The Packing House

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Chapter 24 | Nightmare Week

That night and every night that week, I have nightmares. One ends where another begins, an endless series of bookends upended. The same stone staircase lures me into shadowy crypt corners. I cannot stop myself from going down. Terror is the song playing in my head when I wake or sleep and gurgles up in my throat like bile.

When I turn the corner, the stones become thick like mud. As I take tentative steps, searching for firmness, I sink into a sludgy, watery mess. I scramble to get back to the stairs but can’t keep myself from submerging under the surface.

The stairs themselves become quicksand. Every movement makes it worse. Holding still, I watch myself sink, stuck either way. Hourglass sand runs hastily at the end; pulls me down until I’m submerged in darkness.

I try to hold my breath but wake with a gasping shudder that whispers I might not have made it a moment longer.

It started in fourth grade. I won the I Have a Dream Writing Contest in school. My poem was selected by the administration and the PTA. I read it in front of the entire student body at the Martin Luther King, Jr. assembly. It began with a quote by Dr. King, “Darkness cannot drive out darkness: only light can do that. Hate cannot drive out hate: only love can do that,” from his Strength to Love sermon.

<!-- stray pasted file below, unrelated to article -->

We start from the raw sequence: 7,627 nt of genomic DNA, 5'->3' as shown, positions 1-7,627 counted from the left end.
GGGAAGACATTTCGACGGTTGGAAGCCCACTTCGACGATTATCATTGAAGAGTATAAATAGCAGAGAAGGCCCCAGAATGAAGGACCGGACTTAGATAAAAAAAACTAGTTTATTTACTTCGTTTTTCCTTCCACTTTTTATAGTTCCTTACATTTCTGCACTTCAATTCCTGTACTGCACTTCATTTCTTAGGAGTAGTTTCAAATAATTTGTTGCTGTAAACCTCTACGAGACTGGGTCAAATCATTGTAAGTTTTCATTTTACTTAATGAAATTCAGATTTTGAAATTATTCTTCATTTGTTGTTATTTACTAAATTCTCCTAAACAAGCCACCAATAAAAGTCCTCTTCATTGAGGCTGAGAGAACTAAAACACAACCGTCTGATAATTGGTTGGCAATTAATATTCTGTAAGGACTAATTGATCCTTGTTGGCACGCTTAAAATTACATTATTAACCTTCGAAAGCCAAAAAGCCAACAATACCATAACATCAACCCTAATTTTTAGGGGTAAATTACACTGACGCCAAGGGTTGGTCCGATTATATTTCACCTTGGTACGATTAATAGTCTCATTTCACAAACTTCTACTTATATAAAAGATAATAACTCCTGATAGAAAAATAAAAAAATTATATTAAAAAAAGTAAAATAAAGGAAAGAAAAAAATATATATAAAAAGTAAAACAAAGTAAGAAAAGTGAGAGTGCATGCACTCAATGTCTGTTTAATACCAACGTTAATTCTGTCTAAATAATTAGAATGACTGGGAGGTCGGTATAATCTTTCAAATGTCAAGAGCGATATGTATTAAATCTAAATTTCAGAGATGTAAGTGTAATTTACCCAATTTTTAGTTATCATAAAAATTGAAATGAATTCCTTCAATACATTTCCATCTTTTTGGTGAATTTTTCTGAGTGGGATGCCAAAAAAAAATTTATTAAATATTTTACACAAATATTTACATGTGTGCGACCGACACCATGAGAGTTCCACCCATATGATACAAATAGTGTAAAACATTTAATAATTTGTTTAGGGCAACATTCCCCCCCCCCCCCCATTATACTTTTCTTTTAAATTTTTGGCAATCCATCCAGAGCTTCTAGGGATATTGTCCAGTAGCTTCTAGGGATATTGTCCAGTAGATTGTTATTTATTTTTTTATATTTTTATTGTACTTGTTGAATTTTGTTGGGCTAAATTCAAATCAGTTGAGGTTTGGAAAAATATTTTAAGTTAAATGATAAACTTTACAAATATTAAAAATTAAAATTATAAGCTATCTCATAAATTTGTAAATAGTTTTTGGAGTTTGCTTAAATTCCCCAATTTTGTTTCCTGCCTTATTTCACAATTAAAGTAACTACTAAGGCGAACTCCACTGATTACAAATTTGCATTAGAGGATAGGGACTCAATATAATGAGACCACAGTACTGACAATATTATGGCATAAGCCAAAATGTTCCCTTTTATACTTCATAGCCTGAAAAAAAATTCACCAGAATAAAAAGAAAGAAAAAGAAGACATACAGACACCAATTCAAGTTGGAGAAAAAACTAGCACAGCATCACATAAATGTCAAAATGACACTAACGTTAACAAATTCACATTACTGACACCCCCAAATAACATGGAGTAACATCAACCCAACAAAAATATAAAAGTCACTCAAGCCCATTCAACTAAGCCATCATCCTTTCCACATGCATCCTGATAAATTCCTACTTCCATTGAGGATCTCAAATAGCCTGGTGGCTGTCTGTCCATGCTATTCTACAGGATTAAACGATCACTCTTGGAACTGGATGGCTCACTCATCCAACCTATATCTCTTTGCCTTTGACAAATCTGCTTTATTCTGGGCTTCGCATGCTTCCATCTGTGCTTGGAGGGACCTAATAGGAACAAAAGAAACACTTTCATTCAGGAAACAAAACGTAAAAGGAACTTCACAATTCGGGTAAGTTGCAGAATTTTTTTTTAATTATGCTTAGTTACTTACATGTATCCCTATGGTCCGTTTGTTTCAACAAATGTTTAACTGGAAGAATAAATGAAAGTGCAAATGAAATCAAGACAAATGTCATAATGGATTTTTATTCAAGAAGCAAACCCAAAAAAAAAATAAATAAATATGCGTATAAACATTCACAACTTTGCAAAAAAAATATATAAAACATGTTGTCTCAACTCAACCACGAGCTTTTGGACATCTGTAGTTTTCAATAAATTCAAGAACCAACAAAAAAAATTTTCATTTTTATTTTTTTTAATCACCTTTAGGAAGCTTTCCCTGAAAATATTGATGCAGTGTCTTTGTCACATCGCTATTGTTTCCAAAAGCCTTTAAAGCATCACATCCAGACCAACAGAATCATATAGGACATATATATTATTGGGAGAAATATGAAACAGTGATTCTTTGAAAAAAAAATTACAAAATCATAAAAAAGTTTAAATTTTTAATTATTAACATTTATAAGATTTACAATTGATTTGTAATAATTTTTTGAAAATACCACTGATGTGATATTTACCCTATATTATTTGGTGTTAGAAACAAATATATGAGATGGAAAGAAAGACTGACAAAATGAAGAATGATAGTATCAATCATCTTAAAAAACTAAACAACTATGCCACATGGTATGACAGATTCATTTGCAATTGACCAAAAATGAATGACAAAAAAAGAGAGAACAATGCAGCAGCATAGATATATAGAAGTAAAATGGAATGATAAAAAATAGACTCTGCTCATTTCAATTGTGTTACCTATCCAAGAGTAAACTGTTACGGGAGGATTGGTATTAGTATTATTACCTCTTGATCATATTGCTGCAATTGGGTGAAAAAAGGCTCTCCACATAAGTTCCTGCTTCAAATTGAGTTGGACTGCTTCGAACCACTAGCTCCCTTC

From then on, writing became an extension of me. I carried a palm-sized notebook and a pencil. Words came to me the way planets orbit the sun. I drew in phrases, clusters of words, snippets of ideas, then laid them down on the page in neat lines of poetry or crafted them into paragraphs that later grew large enough to become a story.

I can’t explain it. I just know when the time comes. I hide in my room, eat an obscene amount of junk food, and come out when the time has passed. My mother never complains, since it doesn’t cost her more than paper and pencils, sometimes a notebook.

Writing is what drew me into reading. I read everything I can get my hands on. Once the well is full again, I write for hours.

Reading books and writing poems or stories are never enough. Sure, they distract from the daily crap but it’s like I’m trying to climb out of quicksand—eventually I go under. Sometimes I want to.